Bear’s hilarious adventure begs for multiple readings.


Bear happily gathers mouthwatering foods from a park’s visitors until he realizes the moon wants his feast.

To sooth his growling belly, Bear dances around a forested park in search of a meal. He’s thrilled by the berries, honey, and fish that he forages, but Bear is most elated by the marshmallows and sausage he frees from ice chests belonging to the humans. Round and full, Moon brightens the night sky during Bear’s spree—clearly Moon has an eye on Bear’s goodies. Protective of his feast, Bear runs and hides from Moon. When he finally escapes Moon’s bright light, Bear has a change of heart and shares his picnic with those around him, a multiethnic and multispecies gathering. Farrell evokes the emotional valleys of a chase scene when Bear’s hungry excitement evolves into anxiety as he tries to avoid Moon’s gaze. Farrell’s conservative use of color in his pencil-and-digital artwork allows Bear’s brown fur and comical actions to pop in each scene. Each page deserves careful study so as not to miss the wacky reactions from animals and humans alike; as the only text is Bear’s increasingly paranoid exclamations, there is much to interpret. Young readers who grasp the concept that the moon does not actually follow them will be entertained by Bear’s antics. Not only will Bear make readers laugh out loud, but he illustrates how sharing can build a community.

Bear’s hilarious adventure begs for multiple readings. (Picture book. 3-6)

Pub Date: April 19, 2016

ISBN: 978-0-8037-4159-1

Page Count: 40

Publisher: Dial Books

Review Posted Online: Feb. 2, 2016

Kirkus Reviews Issue: Feb. 15, 2016

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A sweet reminder that it’s easy to weather a storm with the company and kindness of friends.


Is it a stormy-night scare or a bedtime book? Both!

Little Blue Truck and his good friend Toad are heading home when a storm lets loose. Before long, their familiar, now very nervous barnyard friends (Goat, Hen, Goose, Cow, Duck, and Pig) squeeze into the garage. Blue explains that “clouds bump and tumble in the sky, / but here inside we’re warm and dry, / and all the thirsty plants below / will get a drink to help them grow!” The friends begin to relax. “Duck said, loud as he could quack it, / ‘THUNDER’S JUST A NOISY RACKET!’ ” In the quiet after the storm, the barnyard friends are sleepy, but the garage is not their home. “ ‘Beep!’ said Blue. ‘Just hop inside. / All aboard for the bedtime ride!’ ” Young readers will settle down for their own bedtimes as Blue and Toad drop each friend at home and bid them a good night before returning to the garage and their own beds. “Blue gave one small sleepy ‘Beep.’ / Then Little Blue Truck fell fast asleep.” Joseph’s rich nighttime-blue illustrations (done “in the style of [series co-creator] Jill McElmurry”) highlight the power of the storm and capture the still serenity that follows. Little Blue Truck has been chugging along since 2008, but there seems to be plenty of gas left in the tank.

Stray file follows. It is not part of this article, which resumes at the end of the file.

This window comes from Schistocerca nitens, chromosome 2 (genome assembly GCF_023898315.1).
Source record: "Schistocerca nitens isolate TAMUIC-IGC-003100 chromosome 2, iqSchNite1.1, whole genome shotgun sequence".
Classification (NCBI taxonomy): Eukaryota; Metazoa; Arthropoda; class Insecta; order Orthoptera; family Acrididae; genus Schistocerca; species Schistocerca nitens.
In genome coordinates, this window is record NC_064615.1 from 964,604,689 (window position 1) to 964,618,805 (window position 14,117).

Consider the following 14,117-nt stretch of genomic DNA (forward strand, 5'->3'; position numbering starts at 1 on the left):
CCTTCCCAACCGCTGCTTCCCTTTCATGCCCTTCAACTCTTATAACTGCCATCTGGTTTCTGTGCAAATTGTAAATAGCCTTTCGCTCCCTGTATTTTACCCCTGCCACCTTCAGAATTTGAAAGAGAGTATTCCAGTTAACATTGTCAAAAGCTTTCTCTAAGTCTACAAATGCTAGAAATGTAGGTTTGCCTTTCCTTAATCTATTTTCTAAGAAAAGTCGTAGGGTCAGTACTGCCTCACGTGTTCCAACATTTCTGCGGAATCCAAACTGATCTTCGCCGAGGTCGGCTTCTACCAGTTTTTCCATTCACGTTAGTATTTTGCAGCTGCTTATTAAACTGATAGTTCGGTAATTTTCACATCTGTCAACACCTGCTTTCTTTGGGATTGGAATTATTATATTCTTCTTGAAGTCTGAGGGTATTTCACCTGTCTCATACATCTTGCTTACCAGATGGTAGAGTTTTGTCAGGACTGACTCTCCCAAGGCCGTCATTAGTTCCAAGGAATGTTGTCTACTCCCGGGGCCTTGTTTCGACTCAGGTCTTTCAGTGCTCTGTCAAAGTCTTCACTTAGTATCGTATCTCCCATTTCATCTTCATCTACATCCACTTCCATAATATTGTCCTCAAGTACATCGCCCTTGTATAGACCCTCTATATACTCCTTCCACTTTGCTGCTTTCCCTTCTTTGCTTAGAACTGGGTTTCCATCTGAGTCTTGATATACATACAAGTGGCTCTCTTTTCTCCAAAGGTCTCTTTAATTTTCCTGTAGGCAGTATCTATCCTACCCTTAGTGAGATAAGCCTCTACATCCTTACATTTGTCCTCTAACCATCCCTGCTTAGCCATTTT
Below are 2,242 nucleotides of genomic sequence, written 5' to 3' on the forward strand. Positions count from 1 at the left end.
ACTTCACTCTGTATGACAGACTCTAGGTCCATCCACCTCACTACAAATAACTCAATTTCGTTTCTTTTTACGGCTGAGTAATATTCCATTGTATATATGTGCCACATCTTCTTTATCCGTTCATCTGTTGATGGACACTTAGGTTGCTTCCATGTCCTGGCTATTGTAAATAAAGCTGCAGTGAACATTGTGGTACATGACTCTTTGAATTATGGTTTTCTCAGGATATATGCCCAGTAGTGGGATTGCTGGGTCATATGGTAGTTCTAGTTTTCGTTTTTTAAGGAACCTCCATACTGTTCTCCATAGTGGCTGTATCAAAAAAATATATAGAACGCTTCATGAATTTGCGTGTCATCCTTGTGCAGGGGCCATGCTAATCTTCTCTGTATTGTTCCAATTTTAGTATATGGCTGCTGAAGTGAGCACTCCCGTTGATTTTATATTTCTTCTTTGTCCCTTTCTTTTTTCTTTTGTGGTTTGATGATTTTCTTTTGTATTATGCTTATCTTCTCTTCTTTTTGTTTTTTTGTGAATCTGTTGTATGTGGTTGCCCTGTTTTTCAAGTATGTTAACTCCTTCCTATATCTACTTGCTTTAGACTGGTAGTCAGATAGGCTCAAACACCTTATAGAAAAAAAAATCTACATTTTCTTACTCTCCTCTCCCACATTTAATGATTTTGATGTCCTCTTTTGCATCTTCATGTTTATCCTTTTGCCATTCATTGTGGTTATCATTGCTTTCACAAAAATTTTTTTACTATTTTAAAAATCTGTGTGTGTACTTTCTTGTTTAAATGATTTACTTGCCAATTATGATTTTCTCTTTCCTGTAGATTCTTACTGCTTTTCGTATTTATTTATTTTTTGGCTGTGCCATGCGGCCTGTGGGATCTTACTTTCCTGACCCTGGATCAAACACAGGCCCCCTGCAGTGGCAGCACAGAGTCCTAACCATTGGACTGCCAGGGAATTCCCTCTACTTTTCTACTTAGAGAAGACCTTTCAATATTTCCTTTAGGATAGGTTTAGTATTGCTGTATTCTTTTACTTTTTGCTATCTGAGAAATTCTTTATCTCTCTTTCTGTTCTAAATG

A sweet reminder that it’s easy to weather a storm with the company and kindness of friends. (Picture book. 3-6)

Pub Date: Oct. 22, 2019

ISBN: 978-1-328-85213-7

Page Count: 32

Publisher: HMH Books

Review Posted Online: June 23, 2019

Kirkus Reviews Issue: July 15, 2019

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A sweet, tender and charming experience to read aloud or together.


A clueless duckling tries to make a new friend.

He is confused by this peculiar-looking duck, who has a long tail, doesn’t waddle and likes to be alone. No matter how explicitly the creature denies he is a duck and announces that he is a cat, the duckling refuses to acknowledge the facts.  When this creature expresses complete lack of interest in playing puddle stomp, the little ducking goes off and plays on his own. But the cat is not without remorse for rejecting an offered friendship. Of course it all ends happily, with the two new friends enjoying each other’s company. Bramsen employs brief sentences and the simplest of rhymes to tell this slight tale. The two heroes are meticulously drawn with endearing, expressive faces and body language, and their feathers and fur appear textured and touchable. Even the detailed tree bark and grass seem three-dimensional. There are single- and double-page spreads, panels surrounded by white space and circular and oval frames, all in a variety of eye-pleasing juxtapositions. While the initial appeal is solidly visual, young readers will get the gentle message that friendship is not something to take for granted but is to be embraced with open arms—or paws and webbed feet.

A sweet, tender and charming experience to read aloud or together. (Picture book. 3-6)

Pub Date: Jan. 22, 2013

ISBN: 978-0-375-86990-7

Page Count: 40

Publisher: Random House

Review Posted Online: Nov. 14, 2012

Kirkus Reviews Issue: Dec. 1, 2012

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